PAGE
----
Draw Up 'Contract' With Boss to Balance Career, Kids
More women than ever before are returning to work within a few months of having a baby.
In 1995, 85 percent of new mothers returned to the labor force within six months after childbirth. (See chart.)
Part of the reason is financial. But women say they are also worried that if they stay out of the work force for an extended period, they will lose their skills and professional networks.
Volumes have been written to help women ease back into their careers. The task can be daunting - from finding suitable child care to negotiating a revised work schedule. Those who have done it say it's not a transition to make cavalierly.
One of the keys is for parents to find child-care they feel comfortable with.
Debbie Rand of Manchester, N.H., went back to work as an accountant earlier this year when her baby was two months old. But after three months of moving him in and out of several day-care facilities, she's back at home caring for him full time.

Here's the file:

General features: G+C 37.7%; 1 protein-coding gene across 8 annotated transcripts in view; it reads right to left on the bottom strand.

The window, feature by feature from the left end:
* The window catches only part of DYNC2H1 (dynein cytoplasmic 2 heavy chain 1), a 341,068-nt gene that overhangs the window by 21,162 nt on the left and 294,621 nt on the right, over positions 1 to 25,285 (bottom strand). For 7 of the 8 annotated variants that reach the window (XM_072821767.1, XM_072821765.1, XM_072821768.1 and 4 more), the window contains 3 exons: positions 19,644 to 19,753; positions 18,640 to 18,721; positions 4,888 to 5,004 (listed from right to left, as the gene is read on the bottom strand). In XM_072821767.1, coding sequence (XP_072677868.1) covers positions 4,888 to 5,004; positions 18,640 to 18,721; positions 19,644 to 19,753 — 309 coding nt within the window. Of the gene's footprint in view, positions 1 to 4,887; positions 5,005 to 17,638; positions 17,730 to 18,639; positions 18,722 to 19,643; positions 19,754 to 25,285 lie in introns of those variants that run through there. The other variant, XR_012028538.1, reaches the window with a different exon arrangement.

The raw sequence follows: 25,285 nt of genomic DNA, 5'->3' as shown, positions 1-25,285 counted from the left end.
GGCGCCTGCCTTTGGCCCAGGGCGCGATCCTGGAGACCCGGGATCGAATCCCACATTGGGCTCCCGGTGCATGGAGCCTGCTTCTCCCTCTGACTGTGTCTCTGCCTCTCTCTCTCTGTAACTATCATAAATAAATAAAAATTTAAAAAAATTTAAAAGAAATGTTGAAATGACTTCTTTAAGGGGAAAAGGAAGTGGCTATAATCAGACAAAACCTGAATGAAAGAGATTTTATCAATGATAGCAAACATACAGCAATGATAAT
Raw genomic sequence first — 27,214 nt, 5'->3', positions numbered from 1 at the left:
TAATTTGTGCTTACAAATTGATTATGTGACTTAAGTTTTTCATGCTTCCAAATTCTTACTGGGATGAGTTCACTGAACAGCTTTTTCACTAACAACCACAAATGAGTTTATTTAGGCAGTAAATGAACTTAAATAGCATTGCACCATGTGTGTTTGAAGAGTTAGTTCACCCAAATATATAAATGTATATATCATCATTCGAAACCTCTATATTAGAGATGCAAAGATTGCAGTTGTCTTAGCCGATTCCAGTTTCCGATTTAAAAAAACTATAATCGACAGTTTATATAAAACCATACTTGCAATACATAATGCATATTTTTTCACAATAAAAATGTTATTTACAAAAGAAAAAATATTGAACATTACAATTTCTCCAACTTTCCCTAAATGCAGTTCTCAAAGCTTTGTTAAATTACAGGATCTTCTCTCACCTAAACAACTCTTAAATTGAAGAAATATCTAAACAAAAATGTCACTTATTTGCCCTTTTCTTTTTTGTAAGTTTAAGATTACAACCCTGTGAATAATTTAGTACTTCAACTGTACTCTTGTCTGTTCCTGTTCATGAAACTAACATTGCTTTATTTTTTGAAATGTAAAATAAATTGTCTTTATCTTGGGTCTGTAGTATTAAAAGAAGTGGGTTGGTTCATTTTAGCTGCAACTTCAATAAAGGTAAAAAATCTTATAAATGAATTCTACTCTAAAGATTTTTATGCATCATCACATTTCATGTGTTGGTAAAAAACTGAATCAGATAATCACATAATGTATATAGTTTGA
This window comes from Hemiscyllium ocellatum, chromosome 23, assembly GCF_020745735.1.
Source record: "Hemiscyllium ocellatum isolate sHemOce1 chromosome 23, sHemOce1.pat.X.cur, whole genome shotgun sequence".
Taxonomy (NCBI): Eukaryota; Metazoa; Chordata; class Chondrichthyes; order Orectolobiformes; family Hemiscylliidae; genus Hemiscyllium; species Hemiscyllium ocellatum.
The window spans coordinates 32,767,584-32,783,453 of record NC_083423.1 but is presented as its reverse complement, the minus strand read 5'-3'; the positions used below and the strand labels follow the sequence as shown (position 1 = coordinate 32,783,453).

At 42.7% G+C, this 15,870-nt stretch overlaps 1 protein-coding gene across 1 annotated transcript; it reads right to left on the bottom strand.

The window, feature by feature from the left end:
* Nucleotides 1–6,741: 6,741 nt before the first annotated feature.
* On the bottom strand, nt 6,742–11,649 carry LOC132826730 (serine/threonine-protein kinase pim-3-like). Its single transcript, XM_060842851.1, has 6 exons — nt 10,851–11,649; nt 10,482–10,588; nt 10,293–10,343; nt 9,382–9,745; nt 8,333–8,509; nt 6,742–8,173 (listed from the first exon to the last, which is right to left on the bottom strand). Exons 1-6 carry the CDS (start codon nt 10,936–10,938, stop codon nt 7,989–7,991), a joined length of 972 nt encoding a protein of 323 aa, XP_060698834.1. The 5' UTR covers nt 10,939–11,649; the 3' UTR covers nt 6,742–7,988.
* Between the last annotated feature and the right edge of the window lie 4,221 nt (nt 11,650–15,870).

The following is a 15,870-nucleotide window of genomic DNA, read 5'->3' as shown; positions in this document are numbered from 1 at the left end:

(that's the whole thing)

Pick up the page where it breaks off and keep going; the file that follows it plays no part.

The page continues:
"Finding a day care you're comfortable with makes all the difference in the world," she says. "If I had to do it over again, I would have found home care."
But with long waiting lists for such care, she's decided not to return to work until her son is a year and a half old.
Many women also recommend returning to work part time or gradually phasing back into full-time work.
"It's very hard to have been home full-time with an infant ... and then to just jump back into a 40-hour or more work week," says Marcia Brumit Kropf of Catalyst, a New York-based nonprofit advocacy group for women in business.
She advises new mothers to sit down with their manager and draw up a schedule. It should include the hours a week you will work, which days, and responsibilities.
"It's very important to document and outline the arrangement and put it on paper so that everyone has the same view of what it is," says Ms. Brumit Kropf.
If bosses or co-workers question your commitment, "Deal with those issues head on and say, 'Right now, I'm focusing on my child.... It doesn't mean I'm no longer interested in my career,' " she says.